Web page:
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Hypercalcemia and acute renal insufficiency following use of a veterinary supplement

Overview of attention for article published in Jornal Brasileiro de Nefrologia, January 2017
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Title
Hypercalcemia and acute renal insufficiency following use of a veterinary supplement
Published in
Jornal Brasileiro de Nefrologia, January 2017
DOI 10.5935/0101-2800.20170082
Pubmed ID
Authors

Marcelo Fernando Ronsoni, Heloisa de Cassia dos Santos, Bruno da Silveira Colombo, Carina Gabriela Correa, Ana Paula Gomes Moritz, Marisa Helena Cesar Coral, Simone Van de Sande-Lee, Alexandre Hohl

Abstract

A previously healthy 24 yo male presented with a two-month history of epigastric pain, nausea, vomiting, fatigue and malaise. He reported abuse of different substances, including an injectable veterinary vitamin compound, which contains high doses of vitamin A, D and E, and an oily vehicle that induces local edema and enhances muscle volume. Serum creatinine was 3.1 mg/dL, alanine transaminase 160 mg/dL, aspartate transaminase 11 mg/dL, total testosterone 23 ng/dL, 25-OH-vitamin D >150 ng/mL (toxicity >100), 1,25-OH-vitamin D 80 pg/mL, vitamin A 0.7 mg/dL, parathormone <3 pg/mL, total calcium 13.6 mg/dL, 24-hour urinary calcium 635 mg/24h (RV 42-353). A urinary tract ultrasound demonstrated signs of parenchymal nephropathy. The diagnosis was hypercalcemia and acute renal failure secondary to vitamin D intoxication. He was initially treated with intravenous hydration, furosemide and prednisone. On the fifth day of hospitalization a dose of pamidronate disodium was added. The patient evolved with serum calcium and renal function normalization. Thirty days later he presented normal clinical and laboratory tests, except 25-OH-vitamin D that was persistently increased (107 ng/mL), as it may take several months to normalize. This case report is a warning of the risks related to the use of veterinary substances for aesthetics purposes.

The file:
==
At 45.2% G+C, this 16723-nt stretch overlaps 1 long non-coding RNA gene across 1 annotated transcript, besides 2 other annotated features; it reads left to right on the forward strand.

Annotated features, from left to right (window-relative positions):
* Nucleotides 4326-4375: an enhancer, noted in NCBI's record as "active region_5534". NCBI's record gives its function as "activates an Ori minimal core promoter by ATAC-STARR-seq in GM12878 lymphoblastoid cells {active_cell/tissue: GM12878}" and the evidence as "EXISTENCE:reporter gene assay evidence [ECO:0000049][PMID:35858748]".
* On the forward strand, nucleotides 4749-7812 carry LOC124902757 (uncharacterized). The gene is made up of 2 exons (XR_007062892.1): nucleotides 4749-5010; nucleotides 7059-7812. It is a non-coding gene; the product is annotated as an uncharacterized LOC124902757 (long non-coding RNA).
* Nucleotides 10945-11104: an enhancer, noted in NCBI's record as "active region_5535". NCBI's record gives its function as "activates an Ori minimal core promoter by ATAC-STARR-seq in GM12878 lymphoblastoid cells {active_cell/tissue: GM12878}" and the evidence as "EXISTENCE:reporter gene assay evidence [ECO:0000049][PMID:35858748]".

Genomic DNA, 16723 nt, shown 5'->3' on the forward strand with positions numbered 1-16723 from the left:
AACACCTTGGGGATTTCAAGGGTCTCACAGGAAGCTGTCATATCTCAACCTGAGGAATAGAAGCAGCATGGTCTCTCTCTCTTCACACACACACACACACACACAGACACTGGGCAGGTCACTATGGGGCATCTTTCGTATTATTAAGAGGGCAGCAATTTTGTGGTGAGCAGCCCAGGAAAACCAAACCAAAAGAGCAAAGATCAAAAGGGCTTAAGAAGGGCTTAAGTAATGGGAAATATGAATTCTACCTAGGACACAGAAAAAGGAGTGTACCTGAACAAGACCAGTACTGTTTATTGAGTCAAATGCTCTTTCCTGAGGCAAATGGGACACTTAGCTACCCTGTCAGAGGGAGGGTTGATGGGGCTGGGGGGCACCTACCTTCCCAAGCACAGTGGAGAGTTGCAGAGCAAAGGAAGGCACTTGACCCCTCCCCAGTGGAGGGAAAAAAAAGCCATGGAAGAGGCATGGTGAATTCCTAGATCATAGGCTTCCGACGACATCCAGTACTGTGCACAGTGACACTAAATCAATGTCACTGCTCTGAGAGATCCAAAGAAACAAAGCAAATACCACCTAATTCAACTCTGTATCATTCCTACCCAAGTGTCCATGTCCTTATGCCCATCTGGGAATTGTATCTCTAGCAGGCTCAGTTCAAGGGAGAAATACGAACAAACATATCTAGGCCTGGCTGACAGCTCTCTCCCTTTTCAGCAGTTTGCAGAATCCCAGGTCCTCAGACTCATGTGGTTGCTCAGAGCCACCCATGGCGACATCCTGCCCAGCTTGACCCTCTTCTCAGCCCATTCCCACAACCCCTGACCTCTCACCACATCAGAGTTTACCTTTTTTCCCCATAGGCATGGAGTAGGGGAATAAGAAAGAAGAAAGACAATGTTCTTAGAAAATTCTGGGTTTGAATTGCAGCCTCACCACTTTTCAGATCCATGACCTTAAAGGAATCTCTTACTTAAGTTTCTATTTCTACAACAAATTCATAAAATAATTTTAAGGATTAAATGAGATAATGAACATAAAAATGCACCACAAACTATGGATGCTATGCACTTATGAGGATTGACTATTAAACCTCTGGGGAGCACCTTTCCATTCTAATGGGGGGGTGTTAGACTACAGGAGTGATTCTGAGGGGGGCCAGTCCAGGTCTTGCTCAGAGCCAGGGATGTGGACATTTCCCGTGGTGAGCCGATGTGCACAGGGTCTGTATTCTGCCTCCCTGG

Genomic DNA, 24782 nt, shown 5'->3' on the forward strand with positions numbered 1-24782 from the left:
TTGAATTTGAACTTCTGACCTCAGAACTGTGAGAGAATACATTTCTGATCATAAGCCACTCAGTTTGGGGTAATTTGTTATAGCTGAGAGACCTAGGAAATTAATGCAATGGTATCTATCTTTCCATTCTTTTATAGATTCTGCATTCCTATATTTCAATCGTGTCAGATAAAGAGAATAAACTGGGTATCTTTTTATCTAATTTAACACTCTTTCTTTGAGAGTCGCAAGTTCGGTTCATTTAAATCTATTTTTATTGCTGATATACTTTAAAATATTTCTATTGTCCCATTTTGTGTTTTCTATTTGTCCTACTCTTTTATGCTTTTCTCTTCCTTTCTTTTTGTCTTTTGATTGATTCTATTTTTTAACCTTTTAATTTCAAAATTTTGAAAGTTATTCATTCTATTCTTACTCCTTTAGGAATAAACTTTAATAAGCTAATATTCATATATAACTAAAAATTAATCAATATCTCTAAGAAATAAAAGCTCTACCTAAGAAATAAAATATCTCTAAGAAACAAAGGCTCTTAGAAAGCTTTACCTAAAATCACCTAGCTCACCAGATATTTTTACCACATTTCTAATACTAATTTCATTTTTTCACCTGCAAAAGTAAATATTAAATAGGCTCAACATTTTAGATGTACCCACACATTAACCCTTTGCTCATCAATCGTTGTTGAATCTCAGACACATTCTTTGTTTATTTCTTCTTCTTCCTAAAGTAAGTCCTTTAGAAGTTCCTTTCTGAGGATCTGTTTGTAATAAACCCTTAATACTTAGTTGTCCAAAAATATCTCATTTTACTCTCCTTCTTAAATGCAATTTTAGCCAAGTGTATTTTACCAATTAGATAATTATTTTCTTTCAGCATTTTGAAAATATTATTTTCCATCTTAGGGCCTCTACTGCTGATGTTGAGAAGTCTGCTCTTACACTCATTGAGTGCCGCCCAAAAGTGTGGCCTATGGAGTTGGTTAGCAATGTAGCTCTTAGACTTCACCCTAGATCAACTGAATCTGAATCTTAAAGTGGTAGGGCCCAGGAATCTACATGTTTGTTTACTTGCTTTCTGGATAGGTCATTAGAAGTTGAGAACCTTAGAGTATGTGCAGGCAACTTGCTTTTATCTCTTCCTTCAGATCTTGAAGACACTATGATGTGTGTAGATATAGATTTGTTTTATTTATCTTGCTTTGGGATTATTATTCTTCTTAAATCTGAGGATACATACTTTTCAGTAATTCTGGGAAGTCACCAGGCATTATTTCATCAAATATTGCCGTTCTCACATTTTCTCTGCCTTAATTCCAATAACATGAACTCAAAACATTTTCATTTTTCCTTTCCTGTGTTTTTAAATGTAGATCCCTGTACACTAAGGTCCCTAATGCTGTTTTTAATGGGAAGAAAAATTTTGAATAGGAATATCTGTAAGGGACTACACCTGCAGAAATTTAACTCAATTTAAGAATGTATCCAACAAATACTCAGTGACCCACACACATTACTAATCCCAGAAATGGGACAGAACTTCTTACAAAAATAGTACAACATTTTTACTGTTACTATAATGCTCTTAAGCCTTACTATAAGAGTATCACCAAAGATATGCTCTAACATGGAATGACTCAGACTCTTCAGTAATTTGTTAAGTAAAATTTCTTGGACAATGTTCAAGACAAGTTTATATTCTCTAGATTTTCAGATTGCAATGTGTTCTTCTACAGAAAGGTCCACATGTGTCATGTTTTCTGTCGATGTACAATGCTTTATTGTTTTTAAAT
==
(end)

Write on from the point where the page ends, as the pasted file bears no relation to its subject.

Twitter Demographics

The data shown below were collected from the profile of 1 tweeter who shared this research output. Click here to find out more about how the information was compiled.

Mendeley readers

The data shown below were compiled from readership statistics for 19 Mendeley readers of this research output. Click here to see the associated Mendeley record.

Geographical breakdown

Country Count As %
Unknown 19 100%

Demographic breakdown

Readers by professional status Count As %
Student > Bachelor 4 21%
Student > Postgraduate 2 11%
Professor > Associate Professor 2 11%
Other 1 5%
Student > Master 1 5%
Other 3 16%
Unknown 6 32%
Readers by discipline Count As %
Medicine and Dentistry 5 26%
Biochemistry, Genetics and Molecular Biology 4 21%
Nursing and Health Professions 1 5%
Veterinary Science and Veterinary Medicine 1 5%
Social Sciences 1 5%
Other 1 5%
Unknown 6 32%

Attention Score in Context

This research output has an Altmetric Attention Score of 1. This is our high-level measure of the quality and quantity of online attention that it has received. This Attention Score, as well as the ranking and number of research outputs shown below, was calculated when the research output was last mentioned on 11 January 2018.
All research outputs
#12,481,208
of 14,113,807 outputs
Outputs from Jornal Brasileiro de Nefrologia
#57
of 57 outputs
Outputs of similar age
#335,131
of 397,980 outputs
Outputs of similar age from Jornal Brasileiro de Nefrologia
#1
of 1 outputs
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So far Altmetric has tracked 57 research outputs from this source. They receive a mean Attention Score of 2.3. This one is in the 1st percentile – i.e., 1% of its peers scored the same or lower than it.
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